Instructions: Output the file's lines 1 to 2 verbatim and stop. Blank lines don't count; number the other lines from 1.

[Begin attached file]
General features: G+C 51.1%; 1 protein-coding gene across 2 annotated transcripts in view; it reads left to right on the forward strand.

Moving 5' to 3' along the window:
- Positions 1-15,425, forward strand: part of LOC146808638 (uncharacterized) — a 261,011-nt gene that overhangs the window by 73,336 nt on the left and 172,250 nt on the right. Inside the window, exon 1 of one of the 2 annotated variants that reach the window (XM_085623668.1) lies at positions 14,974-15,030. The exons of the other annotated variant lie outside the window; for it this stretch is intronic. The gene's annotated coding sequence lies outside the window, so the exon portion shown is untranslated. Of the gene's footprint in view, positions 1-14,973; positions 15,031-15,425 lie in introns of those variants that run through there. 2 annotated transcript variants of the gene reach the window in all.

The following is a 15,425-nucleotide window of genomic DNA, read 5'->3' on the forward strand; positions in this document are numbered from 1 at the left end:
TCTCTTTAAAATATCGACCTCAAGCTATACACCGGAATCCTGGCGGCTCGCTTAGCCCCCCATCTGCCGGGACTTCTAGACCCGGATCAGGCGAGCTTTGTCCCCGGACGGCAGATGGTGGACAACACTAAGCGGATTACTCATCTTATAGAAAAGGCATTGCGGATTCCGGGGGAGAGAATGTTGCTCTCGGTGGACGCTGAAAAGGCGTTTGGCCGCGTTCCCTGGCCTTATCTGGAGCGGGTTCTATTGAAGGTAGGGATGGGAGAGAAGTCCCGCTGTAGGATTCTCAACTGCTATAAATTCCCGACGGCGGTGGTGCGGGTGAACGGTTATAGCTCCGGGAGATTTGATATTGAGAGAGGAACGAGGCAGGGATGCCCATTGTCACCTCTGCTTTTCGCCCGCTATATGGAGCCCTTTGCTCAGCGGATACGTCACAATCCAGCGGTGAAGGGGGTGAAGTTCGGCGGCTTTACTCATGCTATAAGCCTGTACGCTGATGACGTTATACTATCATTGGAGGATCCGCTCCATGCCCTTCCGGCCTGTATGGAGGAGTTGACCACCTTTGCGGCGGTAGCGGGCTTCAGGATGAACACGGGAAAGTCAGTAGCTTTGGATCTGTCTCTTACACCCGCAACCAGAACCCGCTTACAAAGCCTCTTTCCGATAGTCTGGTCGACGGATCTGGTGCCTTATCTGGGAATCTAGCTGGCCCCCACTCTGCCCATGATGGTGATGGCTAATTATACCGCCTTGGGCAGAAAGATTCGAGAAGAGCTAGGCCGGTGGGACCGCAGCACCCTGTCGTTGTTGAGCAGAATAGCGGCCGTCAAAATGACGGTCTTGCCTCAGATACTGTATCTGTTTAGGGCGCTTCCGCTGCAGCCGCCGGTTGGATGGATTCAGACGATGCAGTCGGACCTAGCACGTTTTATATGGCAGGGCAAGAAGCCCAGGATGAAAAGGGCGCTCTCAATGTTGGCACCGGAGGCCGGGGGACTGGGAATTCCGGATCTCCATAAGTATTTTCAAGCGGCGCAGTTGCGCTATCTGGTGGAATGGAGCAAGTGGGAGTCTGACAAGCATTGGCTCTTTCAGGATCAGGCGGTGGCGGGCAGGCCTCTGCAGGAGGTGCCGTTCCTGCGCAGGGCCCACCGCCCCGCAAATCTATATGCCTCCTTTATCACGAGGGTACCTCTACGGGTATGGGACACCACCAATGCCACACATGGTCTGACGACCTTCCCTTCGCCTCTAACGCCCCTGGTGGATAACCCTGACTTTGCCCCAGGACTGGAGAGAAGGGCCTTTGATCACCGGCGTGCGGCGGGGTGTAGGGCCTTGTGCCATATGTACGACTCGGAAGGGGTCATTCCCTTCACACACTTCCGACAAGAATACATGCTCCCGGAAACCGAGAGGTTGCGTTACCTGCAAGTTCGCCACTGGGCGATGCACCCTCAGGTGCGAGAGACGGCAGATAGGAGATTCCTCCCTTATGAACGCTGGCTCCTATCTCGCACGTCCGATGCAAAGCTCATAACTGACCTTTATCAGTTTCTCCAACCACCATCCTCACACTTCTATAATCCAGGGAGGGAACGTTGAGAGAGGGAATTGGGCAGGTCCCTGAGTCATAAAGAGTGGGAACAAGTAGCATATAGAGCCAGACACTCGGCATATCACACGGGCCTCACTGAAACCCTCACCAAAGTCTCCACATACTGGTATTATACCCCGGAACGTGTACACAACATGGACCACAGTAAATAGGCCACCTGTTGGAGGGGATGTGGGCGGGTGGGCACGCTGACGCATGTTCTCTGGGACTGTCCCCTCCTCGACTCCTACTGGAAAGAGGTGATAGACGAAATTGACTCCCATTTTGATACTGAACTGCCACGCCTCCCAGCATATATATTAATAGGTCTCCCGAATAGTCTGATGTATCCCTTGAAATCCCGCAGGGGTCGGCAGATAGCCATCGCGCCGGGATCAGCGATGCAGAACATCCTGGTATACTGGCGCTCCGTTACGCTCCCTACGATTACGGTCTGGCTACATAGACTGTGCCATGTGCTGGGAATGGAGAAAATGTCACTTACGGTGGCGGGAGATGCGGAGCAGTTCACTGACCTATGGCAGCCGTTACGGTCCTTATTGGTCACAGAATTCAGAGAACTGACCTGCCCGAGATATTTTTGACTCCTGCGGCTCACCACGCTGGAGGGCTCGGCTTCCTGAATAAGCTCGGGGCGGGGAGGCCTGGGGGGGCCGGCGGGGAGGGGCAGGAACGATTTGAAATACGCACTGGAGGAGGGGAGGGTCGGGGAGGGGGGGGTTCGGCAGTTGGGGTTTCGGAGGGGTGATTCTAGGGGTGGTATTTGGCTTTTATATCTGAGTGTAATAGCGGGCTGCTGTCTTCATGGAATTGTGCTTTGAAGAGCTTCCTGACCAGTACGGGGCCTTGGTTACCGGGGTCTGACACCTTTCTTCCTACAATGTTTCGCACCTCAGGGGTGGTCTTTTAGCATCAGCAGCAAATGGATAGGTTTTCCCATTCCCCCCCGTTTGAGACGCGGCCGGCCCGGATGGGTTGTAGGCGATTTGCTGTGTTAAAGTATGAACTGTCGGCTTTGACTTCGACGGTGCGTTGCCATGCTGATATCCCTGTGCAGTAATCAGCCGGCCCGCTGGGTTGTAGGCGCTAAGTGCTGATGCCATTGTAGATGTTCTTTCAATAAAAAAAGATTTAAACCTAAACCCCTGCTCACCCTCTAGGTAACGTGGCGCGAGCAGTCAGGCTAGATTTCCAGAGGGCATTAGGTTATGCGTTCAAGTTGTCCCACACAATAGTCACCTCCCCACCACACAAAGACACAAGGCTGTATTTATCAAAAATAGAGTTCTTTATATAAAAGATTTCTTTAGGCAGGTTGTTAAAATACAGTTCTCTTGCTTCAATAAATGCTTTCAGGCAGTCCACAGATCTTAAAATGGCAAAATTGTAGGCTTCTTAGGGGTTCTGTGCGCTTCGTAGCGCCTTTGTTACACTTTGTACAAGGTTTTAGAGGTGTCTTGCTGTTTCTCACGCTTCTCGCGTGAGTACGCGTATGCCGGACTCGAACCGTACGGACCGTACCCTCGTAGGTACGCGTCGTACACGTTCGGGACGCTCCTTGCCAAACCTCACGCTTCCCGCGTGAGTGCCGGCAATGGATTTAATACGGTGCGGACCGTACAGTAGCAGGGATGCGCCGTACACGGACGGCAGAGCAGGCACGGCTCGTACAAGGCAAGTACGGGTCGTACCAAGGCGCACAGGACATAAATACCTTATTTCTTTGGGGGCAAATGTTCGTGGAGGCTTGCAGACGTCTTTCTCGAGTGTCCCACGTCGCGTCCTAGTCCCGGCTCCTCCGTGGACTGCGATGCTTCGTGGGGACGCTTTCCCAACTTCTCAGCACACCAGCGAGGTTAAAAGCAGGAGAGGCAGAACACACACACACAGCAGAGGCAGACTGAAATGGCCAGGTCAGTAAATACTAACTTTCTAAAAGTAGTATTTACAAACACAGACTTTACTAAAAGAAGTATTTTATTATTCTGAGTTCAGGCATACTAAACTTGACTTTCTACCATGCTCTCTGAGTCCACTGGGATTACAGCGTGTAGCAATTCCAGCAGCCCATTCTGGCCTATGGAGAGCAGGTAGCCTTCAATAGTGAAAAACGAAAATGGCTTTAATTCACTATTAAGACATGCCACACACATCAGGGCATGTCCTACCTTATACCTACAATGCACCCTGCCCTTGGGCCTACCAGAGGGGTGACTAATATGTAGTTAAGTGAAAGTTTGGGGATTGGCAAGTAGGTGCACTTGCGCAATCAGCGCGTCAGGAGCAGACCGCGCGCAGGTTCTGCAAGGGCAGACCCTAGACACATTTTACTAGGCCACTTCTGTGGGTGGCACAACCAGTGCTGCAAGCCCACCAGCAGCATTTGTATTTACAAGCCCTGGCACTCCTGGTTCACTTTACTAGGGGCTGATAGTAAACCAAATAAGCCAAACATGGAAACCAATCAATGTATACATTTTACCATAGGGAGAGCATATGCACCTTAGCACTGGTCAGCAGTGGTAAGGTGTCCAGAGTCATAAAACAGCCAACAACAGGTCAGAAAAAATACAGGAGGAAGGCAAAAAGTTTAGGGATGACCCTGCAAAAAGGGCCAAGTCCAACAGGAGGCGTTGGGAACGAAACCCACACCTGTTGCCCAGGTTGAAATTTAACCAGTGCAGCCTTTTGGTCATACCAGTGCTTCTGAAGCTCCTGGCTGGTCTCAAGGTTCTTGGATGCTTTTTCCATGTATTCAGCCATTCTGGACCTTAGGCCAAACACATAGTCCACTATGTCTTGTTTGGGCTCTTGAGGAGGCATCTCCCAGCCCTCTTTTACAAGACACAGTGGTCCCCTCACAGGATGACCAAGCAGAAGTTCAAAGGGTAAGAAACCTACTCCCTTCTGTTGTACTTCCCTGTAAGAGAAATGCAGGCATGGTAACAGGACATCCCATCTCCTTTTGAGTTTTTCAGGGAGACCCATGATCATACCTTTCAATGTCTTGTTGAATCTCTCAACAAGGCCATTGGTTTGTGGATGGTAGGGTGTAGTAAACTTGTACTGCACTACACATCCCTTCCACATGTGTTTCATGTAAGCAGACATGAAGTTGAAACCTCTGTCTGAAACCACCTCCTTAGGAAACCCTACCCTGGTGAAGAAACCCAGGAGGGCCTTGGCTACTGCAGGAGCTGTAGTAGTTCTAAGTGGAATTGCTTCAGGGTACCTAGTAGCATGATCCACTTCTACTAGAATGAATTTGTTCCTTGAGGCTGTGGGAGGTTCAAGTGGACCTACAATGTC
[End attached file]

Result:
General features: G+C 51.1%; 1 protein-coding gene across 2 annotated transcripts in view; it reads left to right on the forward strand.

Moving 5' to 3' along the window: